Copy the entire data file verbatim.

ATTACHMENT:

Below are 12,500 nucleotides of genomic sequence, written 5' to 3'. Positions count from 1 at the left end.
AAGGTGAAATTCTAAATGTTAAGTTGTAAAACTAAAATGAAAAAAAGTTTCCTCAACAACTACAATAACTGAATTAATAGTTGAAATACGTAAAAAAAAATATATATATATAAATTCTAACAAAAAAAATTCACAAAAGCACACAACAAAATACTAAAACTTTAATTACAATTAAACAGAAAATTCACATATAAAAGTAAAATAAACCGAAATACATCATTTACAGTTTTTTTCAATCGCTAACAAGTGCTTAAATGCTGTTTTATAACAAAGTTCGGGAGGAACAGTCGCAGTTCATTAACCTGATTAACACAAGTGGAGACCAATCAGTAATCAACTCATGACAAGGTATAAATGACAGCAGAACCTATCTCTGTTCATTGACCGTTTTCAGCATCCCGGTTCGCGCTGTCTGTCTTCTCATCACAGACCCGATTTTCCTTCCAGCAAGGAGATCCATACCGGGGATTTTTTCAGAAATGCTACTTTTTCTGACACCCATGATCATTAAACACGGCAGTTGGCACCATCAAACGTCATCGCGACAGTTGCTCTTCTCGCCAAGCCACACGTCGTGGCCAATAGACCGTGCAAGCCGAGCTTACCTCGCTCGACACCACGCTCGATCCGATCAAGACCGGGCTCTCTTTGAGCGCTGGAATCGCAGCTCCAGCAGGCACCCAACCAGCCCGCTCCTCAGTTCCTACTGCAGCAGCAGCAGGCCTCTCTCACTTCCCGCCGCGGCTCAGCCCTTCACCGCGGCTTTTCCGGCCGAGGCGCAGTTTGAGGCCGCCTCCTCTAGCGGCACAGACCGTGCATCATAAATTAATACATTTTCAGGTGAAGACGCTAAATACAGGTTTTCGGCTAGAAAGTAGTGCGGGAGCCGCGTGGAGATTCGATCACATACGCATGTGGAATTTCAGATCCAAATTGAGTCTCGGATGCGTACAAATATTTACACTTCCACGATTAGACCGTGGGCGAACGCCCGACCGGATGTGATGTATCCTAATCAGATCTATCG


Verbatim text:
Below are 12,500 nucleotides of genomic sequence, written 5' to 3'. Positions count from 1 at the left end.
AAGGTGAAATTCTAAATGTTAAGTTGTAAAACTAAAATGAAAAAAAGTTTCCTCAACAACTACAATAACTGAATTAATAGTTGAAATACGTAAAAAAAAATATATATATATAAATTCTAACAAAAAAAATTCACAAAAGCACACAACAAAATACTAAAACTTTAATTACAATTAAACAGAAAATTCACATATAAAAGTAAAATAAACCGAAATACATCATTTACAGTTTTTTTCAATCGCTAACAAGTGCTTAAATGCTGTTTTATAACAAAGTTCGGGAGGAACAGTCGCAGTTCATTAACCTGATTAACACAAGTGGAGACCAATCAGTAATCAACTCATGACAAGGTATAAATGACAGCAGAACCTATCTCTGTTCATTGACCGTTTTCAGCATCCCGGTTCGCGCTGTCTGTCTTCTCATCACAGACCCGATTTTCCTTCCAGCAAGGAGATCCATACCGGGGATTTTTTCAGAAATGCTACTTTTTCTGACACCCATGATCATTAAACACGGCAGTTGGCACCATCAAACGTCATCGCGACAGTTGCTCTTCTCGCCAAGCCACACGTCGTGGCCAATAGACCGTGCAAGCCGAGCTTACCTCGCTCGACACCACGCTCGATCCGATCAAGACCGGGCTCTCTTTGAGCGCTGGAATCGCAGCTCCAGCAGGCACCCAACCAGCCCGCTCCTCAGTTCCTACTGCAGCAGCAGCAGGCCTCTCTCACTTCCCGCCGCGGCTCAGCCCTTCACCGCGGCTTTTCCGGCCGAGGCGCAGTTTGAGGCCGCCTCCTCTAGCGGCACAGACCGTGCATCATAAATTAATACATTTTCAGGTGAAGACGCTAAATACAGGTTTTCGGCTAGAAAGTAGTGCGGGAGCCGCGTGGAGATTCGATCACATACGCATGTGGAATTTCAGATCCAAATTGAGTCTCGGATGCGTACAAATATTTACACTTCCACGATTAGACCGTGGGCGAACGCCCGACCGGATGTGATGTATCCTAATCAGATCTATCG